As mentioned, Paz Soldán has said this book is about loss and, indeed, many of the characters do quite understandably mourn the loss of the various victims. However, there seems to be more. The two murderers are both sexually obsessed with women younger than them. The casual sex indulged in by the students is, presumably, quite normal for adolescents and not only in the US. However, it generally seems to make them – both sexes – totally miserable. Indeed, it is difficult to find any couple in a sexually happy and compatible relationship. Drugs are slightly an issue, as both marijuana and cocaine use is fairly common but, again, this is not unusual and not only in the US. Is it, nevertheless, a criticism of the US, as it was in the 1990s and later? Neil Webb, not a man given to self-knowledge, comments that the Spanish thought that all Americans were like George W Bush. Irak había demostrado toda nuestra arrogancia e incompetencia [Iraq had shown all our arrogance and incompetence], he says. Amanda states Nuestros hijos no son nuestros hijos, nuestros padres no son nuestros padres, nuestros amigos no son nuestros amigos [Our children are not our children, our parents are not our parents, our friends are not our friends], while the general view is that they are all living in a Stephen King novel. In short, this is a community torn apart but, even before the deaths, it is clear that things were not going too well between the various characters.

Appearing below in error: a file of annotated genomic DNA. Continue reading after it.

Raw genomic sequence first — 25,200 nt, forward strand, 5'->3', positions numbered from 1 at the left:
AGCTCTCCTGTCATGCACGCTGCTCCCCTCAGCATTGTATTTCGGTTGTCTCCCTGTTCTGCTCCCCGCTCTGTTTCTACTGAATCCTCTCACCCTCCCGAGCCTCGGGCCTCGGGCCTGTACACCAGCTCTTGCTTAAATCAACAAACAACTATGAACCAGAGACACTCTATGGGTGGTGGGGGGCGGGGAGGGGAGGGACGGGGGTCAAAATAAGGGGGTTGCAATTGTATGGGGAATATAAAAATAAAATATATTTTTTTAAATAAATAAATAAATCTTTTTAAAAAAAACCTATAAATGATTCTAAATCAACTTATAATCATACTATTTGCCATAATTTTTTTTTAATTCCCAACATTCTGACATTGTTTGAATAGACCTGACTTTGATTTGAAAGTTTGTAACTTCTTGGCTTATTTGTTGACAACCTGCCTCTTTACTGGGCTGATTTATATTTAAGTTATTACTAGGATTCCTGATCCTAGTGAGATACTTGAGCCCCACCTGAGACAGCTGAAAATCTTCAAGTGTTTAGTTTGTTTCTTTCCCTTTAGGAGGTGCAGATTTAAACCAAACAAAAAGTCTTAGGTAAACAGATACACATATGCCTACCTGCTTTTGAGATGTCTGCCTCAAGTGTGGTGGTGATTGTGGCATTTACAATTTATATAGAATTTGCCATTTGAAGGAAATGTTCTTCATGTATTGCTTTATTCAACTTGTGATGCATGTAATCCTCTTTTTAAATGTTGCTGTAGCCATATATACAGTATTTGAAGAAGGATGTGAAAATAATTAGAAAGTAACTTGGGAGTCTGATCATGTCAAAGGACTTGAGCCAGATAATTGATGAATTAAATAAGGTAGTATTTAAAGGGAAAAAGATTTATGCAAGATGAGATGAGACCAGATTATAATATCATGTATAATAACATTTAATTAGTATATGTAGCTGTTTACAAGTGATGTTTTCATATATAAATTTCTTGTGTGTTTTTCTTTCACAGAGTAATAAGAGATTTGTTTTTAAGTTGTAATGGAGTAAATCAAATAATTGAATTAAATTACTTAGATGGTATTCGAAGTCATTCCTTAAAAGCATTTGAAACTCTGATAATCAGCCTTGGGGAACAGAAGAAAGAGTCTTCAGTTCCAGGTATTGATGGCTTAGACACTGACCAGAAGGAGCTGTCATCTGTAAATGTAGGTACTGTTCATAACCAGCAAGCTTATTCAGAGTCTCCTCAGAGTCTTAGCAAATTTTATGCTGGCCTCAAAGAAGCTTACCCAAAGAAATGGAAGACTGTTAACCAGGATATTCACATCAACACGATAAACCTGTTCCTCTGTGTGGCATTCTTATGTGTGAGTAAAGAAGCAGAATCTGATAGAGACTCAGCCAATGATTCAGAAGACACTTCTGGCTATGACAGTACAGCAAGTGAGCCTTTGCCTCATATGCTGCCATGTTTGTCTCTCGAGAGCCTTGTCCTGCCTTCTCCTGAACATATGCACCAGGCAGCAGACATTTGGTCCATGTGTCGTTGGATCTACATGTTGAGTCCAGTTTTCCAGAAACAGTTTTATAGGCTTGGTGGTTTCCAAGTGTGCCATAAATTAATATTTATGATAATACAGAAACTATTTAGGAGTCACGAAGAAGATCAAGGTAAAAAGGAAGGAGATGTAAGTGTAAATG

While certainly a grim novel, it is an interesting study in a community which, initially, seems not much different from many other such communities in the country but, on closer examination has underlying problems and tensions, which will later come out. Indeed, the only really serious problem before the deaths, concerns one of the neighbours, a man who is under house arrest for drug issues and has spent some time in jail but who never becomes invovled in the later events. Loss is certainly one of the subjects but not, in my view, the main one. The book ends with Amanda talking to herself and telling herself that what she really has to do is get out of Madison and maybe that what the message of the book is about – small towns, particularly but certainly not only small towns in the US, are dangerous places to be.

First published 2009 by Alfaguara
No English translation